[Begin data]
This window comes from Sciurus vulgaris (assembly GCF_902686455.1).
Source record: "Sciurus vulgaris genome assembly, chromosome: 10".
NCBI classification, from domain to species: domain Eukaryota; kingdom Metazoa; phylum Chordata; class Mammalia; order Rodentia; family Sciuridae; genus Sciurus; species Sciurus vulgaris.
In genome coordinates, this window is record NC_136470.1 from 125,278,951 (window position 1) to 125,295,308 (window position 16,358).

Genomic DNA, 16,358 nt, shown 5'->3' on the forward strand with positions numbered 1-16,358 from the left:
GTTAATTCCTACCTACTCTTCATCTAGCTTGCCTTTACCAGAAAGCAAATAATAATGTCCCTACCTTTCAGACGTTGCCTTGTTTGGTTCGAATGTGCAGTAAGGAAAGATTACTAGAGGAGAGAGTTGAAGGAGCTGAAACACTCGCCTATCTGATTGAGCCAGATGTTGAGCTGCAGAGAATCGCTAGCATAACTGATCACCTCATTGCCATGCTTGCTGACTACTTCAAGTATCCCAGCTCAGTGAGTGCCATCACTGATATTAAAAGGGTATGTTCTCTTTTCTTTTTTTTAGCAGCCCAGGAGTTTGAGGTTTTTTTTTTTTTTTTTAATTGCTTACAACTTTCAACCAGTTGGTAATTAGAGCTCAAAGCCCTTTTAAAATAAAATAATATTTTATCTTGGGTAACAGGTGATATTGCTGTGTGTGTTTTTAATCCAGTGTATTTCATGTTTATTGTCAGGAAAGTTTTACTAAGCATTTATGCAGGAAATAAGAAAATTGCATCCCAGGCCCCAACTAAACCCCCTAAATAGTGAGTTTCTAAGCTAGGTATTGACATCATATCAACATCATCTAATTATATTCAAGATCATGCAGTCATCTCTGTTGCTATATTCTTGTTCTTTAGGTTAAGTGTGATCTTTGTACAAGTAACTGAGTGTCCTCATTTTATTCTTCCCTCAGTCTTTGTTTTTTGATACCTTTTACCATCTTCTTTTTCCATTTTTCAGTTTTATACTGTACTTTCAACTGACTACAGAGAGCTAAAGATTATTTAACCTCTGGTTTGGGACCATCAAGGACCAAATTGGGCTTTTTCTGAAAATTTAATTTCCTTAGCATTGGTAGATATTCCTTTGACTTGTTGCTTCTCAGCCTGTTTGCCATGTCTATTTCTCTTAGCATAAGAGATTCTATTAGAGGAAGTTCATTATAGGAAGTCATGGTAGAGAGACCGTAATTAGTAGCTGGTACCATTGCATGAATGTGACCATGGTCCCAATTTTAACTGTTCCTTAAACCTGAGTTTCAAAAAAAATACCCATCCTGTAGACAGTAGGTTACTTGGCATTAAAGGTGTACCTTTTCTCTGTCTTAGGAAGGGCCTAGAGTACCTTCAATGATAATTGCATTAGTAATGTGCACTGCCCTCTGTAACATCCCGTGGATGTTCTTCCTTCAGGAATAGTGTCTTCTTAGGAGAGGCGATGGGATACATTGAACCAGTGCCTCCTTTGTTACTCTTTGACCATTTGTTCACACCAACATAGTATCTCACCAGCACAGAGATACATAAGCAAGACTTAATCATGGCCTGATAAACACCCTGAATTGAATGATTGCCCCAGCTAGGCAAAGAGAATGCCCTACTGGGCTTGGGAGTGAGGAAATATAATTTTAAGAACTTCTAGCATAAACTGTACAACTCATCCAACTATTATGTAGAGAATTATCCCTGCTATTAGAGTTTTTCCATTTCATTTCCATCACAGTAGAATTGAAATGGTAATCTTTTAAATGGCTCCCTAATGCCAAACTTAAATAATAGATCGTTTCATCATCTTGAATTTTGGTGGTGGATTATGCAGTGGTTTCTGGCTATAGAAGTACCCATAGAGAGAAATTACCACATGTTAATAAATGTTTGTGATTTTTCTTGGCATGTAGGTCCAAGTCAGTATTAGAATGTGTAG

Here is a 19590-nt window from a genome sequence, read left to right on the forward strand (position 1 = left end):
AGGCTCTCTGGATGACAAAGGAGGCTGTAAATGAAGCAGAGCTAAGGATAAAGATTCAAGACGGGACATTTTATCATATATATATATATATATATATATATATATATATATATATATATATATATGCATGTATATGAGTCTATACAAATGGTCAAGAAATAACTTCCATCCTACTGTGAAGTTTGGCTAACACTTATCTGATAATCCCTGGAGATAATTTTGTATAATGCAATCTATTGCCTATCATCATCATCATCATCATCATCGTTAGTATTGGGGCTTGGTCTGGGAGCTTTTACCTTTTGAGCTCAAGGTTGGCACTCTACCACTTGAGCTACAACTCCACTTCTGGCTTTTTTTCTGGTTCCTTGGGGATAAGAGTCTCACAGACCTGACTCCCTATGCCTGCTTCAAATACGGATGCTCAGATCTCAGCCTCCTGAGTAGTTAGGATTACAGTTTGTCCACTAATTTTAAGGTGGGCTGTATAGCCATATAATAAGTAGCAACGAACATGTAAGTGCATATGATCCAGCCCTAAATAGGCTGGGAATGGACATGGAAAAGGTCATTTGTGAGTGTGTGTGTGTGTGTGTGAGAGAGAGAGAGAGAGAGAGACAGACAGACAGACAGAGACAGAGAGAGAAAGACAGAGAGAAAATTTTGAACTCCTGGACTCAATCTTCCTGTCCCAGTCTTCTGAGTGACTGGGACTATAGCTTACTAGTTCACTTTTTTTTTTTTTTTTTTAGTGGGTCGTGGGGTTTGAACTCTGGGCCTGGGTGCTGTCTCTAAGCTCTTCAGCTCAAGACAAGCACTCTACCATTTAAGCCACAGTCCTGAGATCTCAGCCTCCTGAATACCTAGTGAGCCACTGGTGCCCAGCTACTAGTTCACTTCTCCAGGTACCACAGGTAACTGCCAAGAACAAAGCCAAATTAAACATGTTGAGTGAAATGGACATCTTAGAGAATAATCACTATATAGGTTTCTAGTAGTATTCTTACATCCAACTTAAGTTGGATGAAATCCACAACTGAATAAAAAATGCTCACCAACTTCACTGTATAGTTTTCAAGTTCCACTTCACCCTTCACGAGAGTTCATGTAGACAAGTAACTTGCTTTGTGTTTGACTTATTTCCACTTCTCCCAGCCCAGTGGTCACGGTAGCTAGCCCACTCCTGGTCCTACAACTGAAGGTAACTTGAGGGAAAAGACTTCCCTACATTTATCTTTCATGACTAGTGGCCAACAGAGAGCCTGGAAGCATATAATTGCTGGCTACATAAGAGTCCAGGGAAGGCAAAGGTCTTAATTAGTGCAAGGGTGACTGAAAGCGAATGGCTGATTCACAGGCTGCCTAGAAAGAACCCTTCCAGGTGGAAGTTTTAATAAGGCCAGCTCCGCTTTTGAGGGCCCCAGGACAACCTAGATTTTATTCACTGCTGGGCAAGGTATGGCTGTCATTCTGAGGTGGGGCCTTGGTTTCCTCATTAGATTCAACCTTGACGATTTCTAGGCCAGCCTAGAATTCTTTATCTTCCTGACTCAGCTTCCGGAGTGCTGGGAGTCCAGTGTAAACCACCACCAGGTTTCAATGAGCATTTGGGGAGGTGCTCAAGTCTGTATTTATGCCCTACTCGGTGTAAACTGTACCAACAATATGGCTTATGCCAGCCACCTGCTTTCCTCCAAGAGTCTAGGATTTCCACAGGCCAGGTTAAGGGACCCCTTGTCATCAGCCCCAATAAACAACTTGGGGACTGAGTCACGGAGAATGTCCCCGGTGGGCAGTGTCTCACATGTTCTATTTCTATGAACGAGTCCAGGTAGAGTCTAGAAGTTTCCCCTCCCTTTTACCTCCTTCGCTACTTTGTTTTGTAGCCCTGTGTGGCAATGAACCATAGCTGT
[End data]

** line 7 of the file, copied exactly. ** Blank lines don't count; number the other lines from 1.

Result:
Here is a 19590-nt window from a genome sequence, read left to right on the forward strand (position 1 = left end):